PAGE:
Seven years ago, the lives of Dana Haahr, Deb Williams and Vernon Bocherding were vastly different than what they are today.
Haahr had already had over five and a half stints installed to keep blood flowing through his arteries to his heart.
Williams was on a dialysis machine 24 hours a day to help her kidneys filter out poisons in her body.
Bocherding lay near death in a Phoenix-area hospital bed, desperately waiting to receive a new liver to replace one attacked by Hepatitis C.
Sunday night, all three were able to stand before a large crowd at the Zion Lutheran Church in rural Storm Lake as living proof of their success as organ transplant recipients.
The event, sponsored by Aid Association for Lutherans Branch 2451, drew over 75 people from Storm Lake, Newell, Fonda, Ida Grove and Alta, and the speakers held the audience's attention for nearly 75 minutes, urging those in attendance to be organ donors.
For the trio of speakers, the plea held deep meaning, as none of them would be alive today if not for donated organs.
"As the saying goes, 'Don't take your organs with you to Heaven, for Heaven knows we need them here,'" Bocherding said. "That is very, very true."
* In Search of a Heart - Dana Haahr has literally been able to come back from the dead.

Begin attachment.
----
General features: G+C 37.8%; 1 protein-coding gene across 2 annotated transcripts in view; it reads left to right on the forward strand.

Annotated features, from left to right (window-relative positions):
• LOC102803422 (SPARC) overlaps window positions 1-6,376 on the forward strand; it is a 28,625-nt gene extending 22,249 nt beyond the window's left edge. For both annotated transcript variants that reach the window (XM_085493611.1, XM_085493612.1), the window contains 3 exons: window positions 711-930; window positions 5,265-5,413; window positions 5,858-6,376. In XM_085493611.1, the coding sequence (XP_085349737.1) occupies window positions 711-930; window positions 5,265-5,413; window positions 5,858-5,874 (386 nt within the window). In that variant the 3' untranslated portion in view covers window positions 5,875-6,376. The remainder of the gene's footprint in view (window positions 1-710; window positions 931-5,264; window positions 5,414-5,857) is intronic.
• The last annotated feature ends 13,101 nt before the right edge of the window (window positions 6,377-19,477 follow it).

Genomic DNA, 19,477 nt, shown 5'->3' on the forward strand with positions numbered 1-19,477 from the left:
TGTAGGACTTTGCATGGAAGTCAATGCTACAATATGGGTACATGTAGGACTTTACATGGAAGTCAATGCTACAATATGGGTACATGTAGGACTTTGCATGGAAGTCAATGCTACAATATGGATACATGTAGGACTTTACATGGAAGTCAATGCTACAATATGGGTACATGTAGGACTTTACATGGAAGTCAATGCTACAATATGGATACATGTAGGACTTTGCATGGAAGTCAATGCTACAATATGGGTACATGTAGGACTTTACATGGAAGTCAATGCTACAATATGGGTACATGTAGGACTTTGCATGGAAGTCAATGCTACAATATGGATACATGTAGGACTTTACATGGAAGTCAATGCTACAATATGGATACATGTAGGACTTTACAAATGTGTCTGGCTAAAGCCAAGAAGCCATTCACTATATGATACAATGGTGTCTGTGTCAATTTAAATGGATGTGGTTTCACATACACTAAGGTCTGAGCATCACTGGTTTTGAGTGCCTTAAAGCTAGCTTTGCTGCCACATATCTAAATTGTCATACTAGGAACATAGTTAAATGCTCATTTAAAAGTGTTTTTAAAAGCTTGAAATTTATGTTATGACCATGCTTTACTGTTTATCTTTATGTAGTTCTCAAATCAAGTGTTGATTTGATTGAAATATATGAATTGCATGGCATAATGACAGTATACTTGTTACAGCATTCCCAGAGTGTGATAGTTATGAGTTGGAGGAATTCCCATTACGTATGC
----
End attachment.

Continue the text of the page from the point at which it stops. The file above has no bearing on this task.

The Newell turkey farmer, who has two daughters and four grandchildren, had his first heart attack in 1985, and it was severe enough that doctors needed to use electroshock therapy just to keep him alive.
"When I got to the hospital, I was told to lay down and relax, and when I did, I died," Haahr said. "After shocking me for about six times they got me back, and I then had to go through recuperation, including a double bypass. That was kind of the start of my problems."
Eight years later, Haahr had another major heart attack, and then suffered several smaller attacks over the next two years, causing a great deal of damage to his heart.
"I ended up having about five and a half stints just to keep my arteries open, and it was getting so bad that my arteries were getting as big as something you would find in your leg," Haahr said. "It was getting pretty serious, and around 1995 they told us I would need a heart transplant. That caught us off-guard."
After receiving the news, Haahr went on a heart transplant list, and had to wait patiently until February 12, 1999, when he received a call on his cell phone saying a new heart was waiting for him in Iowa City.
Mother Nature nearly prevented him from receiving the valuable organ that afternoon.
"We were driving home when the call came, and when we pulled into a rest area north of Ames, we couldn't get out of that to get across the interstate because of a snowstorm," Haahr said. "They were in the process of shutting the interstate down, and the hospital wanted us there in four to five hours to get the heart in. We were in trouble.